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“If You Build It, Then What Happens?” - Awareness in the Assistive Technology Ecosystem

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In this series of blogs around the creation and maintenance of the assistive technology ecosystem, David Banes will explore some of the areas of activity that when integrated and delivered, support the implementation of Assistive Technology (AT). In this first blog, we think about “awareness.”


There are many things one can blame Kevin Costner for, including the “Waterworld” and “The Postman.” Both are high on the list. Although usually he only gets plaudits for the movie “Field of Dreams.” But there is a problem- that lies with the much-quoted strapline from the movie “If you build it, they will come” which seems to work well for ghosts of the much-loved baseball players but as the basis of the distribution of innovative assistive and accessible technologies, perhaps not so much.

When working with startups, and in judging innovation awards, I have observed that much of the creativity and energy is expended on the design of products; as a result, leaving little to promote and disseminate to ensure the product is used. In many cases, teams pitching ideas for awards lack marketing and communications expertise, and dissemination is based on the power of social media and loosely defined “networks.” Developers are so convinced of the quality and value of the product that they find it hard to understand why anyone would fail to grasp this immediately. Helping potential users to recognize that value is essential to success.

To gain that traction, a company and developer needs to understand their market and audience. Making the audience aware of the existence of a product is the first hurdle to overcome. Social media can be a powerful tool; however, different segments of the audience access social media quite distinctly. Parents appear to congregate around Facebook and Pinterest, professionals tend towards LinkedIn and Twitter, whereas persons with disabilities form and use WhatsApp groups in many parts of the world. To customize messages for each of these formats and platforms can be challenging yet may also reap the rewards.

Beyond initial awareness, a case must be made for the product. Rarely is a new product the only option for a potential purchaser, developers must demonstrate that their solution is more effective, easier to use, cheaper or more convenient to encourage people to make a switch. That case depends on an understanding of the strengths and weaknesses of the existing market to guide the case for the new opportunity.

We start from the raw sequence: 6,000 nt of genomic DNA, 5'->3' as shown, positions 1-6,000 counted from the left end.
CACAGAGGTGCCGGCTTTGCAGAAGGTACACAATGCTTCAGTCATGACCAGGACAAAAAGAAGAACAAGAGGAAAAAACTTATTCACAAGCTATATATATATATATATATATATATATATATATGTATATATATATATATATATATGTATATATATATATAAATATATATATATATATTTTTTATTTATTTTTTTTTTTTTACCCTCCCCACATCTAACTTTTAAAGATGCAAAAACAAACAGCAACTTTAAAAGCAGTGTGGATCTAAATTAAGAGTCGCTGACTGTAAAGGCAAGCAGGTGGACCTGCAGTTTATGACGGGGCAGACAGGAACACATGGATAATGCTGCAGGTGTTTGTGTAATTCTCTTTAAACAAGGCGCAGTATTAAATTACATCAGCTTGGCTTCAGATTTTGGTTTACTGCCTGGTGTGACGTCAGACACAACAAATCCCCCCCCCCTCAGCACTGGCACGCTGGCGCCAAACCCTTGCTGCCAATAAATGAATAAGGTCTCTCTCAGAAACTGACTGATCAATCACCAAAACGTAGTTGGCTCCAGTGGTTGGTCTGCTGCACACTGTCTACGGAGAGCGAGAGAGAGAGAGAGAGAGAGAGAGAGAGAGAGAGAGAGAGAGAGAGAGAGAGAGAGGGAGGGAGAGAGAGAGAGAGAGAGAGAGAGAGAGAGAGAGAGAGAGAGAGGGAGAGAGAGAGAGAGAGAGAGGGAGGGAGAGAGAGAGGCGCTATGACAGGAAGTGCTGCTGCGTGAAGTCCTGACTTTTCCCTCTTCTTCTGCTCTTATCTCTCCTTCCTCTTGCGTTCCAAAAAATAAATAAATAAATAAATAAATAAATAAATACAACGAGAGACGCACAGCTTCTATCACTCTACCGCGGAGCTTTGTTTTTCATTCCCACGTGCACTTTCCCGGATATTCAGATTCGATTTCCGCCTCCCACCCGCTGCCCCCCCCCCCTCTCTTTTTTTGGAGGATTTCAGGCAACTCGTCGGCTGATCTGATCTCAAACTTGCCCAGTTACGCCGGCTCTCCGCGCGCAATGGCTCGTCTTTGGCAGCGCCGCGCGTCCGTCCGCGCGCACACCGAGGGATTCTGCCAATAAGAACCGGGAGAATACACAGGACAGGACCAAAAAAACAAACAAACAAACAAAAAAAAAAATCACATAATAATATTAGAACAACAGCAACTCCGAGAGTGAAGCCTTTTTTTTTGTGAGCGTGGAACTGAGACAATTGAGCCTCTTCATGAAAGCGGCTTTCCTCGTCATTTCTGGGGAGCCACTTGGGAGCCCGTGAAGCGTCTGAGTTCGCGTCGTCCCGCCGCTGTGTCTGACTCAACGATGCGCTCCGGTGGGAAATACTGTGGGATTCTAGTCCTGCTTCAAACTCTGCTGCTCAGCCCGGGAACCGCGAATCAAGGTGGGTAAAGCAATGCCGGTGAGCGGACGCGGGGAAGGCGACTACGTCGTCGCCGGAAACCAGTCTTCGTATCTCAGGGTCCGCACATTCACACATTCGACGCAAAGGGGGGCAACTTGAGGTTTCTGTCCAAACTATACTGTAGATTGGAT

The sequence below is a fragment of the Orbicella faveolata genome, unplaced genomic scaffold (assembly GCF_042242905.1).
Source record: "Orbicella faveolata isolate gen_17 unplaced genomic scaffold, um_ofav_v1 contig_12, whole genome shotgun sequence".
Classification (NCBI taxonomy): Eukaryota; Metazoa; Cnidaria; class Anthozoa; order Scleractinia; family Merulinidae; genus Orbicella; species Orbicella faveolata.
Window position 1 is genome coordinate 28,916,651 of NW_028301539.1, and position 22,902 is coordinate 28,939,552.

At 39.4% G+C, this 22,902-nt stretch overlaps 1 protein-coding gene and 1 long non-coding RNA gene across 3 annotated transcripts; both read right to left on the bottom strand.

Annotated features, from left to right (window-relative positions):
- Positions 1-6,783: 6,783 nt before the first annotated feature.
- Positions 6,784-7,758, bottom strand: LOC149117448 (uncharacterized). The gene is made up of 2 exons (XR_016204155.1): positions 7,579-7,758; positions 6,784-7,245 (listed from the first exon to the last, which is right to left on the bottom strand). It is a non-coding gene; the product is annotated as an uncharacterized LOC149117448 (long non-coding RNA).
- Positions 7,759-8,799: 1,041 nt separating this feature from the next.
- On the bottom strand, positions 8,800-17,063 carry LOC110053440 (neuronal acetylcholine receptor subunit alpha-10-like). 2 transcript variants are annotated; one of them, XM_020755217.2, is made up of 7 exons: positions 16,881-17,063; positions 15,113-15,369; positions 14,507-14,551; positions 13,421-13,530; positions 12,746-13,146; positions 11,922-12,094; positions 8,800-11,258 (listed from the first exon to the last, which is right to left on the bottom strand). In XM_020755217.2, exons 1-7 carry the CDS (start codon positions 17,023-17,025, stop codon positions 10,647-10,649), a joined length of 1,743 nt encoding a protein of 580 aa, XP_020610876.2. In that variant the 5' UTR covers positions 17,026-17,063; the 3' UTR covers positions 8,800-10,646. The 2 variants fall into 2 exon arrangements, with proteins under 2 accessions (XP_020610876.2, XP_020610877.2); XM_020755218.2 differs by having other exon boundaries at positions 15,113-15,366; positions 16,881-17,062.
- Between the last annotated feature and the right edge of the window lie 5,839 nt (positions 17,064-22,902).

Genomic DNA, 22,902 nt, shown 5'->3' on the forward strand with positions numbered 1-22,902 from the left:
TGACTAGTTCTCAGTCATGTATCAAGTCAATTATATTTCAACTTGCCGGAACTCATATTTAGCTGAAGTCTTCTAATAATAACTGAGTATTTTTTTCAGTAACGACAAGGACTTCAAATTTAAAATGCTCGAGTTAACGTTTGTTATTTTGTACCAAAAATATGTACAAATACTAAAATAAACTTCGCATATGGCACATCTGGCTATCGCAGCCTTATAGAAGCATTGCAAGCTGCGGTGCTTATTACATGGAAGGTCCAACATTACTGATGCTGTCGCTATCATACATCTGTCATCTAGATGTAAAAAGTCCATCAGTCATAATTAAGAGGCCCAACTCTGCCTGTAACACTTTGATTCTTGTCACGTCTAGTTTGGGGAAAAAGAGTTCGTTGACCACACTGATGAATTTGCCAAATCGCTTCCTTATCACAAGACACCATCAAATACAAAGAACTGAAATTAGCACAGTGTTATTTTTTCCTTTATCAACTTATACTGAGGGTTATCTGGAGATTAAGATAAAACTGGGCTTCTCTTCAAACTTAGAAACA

Awareness of assistive technology, and the potential benefits is a function within the ecosystem that needs to be addressed beyond individual products or services. Independent, trusted information on the availability of products and services is often the responsibility of public sector and non-governmental organizations and are equally dependent on understanding stakeholders and addressing any anxieties they might have about assistive technologies. Campaigns need to make a case for assistive products and demonstrate value, reaching out to the audience in ways that they are likely to respond to. Case studies of successful use shared across a range of media are very powerful. Such studies are useful when the audience recognizes the example as being “someone like me” sharing their need, context, or challenges. When the example is drawn from the same community and culture as the audience, it is most likely to resonate with the audience.

There is an excellent value in increasing awareness of assistive technologies and communicating the case for use. At the risk of mixing metaphors, it is more than throwing a party and sending out invitations; it is more than selling a new product, it is beyond building a solution and waiting for users to come. It is all these things and without a focus on raising awareness that our chances of successful implementation are always reduced.


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